August 20, 2006 -- Plaintiff submitted a "Function Report -- Adult" in connection with his applications. Plaintiff stated that, on a day-to-day basis, his activities consist of: "Eat, shower, watch TV, read news paper, eat dinner, watch TV." He prepares his own meals consisting mainly of TV dinners. He stated that he does not care for any people or animals. He stated that it is hard to put on his shoes and socks due to pain. As to household chores, he stated that he only does laundry once a week and that he does not need help with this task. He stated that he cannot do yard work or other house work due to pain. He stated that he goes out of the house four or five times a week, but can only drive short distances due to back pain. He does his own grocery shopping once or twice a week for about one-half hour at a time. He added that he requires the use of a walker, wheelchair, or cane when shopping. He stated that he can handle funds, count change, and use savings and checking accounts, though he stated that he cannot pay his bills due to lack of money. He stated that, due to pain, he is unable to lift, squat, bend, stand, reach, walk, sit, kneel, climb stairs, complete tasks, or use his hands. He stated that he can only walk 150-200 feet and then must stop and rest for five or ten minutes. He stated that he usually finishes what he starts and can follow both written and spoken instructions. He stated that he gets along with authority figures "very good." He added that he does not handle stress well, but can do "ok" with changes in routine.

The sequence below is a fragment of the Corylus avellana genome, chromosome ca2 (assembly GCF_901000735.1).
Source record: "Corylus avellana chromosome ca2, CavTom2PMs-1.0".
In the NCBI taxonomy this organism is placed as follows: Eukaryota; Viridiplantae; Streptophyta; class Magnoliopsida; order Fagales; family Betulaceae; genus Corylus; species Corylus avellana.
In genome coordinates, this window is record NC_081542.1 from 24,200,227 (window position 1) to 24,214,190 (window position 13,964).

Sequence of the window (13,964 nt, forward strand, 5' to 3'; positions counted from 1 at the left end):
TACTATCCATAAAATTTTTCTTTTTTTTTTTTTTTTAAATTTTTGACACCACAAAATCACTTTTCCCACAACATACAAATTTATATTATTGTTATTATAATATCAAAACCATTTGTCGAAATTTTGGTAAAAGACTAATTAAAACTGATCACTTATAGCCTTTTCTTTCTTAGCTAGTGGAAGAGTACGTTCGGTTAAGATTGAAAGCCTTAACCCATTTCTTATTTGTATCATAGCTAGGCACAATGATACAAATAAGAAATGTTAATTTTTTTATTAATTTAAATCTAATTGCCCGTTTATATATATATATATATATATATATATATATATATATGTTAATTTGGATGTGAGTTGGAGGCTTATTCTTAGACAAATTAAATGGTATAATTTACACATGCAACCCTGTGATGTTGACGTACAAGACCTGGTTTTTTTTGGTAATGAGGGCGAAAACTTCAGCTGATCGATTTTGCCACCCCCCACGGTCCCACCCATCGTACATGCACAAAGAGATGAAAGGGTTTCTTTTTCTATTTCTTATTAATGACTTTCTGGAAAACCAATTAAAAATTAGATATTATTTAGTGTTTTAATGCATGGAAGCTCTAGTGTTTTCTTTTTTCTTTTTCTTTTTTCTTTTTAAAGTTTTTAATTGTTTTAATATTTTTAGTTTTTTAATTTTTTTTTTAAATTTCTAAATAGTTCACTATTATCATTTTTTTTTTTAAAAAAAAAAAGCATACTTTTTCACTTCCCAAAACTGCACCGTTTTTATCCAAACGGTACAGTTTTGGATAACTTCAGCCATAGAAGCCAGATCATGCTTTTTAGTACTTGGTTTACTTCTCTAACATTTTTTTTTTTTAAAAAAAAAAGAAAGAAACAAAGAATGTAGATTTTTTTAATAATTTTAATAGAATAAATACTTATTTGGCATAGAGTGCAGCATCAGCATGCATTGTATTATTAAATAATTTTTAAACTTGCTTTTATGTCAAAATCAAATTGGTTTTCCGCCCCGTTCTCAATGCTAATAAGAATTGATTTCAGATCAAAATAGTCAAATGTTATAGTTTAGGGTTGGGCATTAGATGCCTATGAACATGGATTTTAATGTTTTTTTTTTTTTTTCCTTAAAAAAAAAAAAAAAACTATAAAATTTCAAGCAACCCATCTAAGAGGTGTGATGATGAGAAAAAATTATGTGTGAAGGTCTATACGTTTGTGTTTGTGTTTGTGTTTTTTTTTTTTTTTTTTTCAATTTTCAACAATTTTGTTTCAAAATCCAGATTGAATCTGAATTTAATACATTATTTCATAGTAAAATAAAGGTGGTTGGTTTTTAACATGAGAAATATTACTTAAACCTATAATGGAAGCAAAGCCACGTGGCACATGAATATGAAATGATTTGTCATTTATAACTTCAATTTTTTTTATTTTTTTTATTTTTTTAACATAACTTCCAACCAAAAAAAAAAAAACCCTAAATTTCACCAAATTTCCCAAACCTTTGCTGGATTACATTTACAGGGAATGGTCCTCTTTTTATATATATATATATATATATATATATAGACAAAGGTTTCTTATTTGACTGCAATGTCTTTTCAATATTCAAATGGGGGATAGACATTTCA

August 28, 2006 -- Plaintiff's mother, Geraldine Brackett, submitted a "Function Report -- Adult -- Third Party." Her statements as to plaintiff's capabilities are essentially the same as the description provided by plaintiff in his August 20, 2006, function report.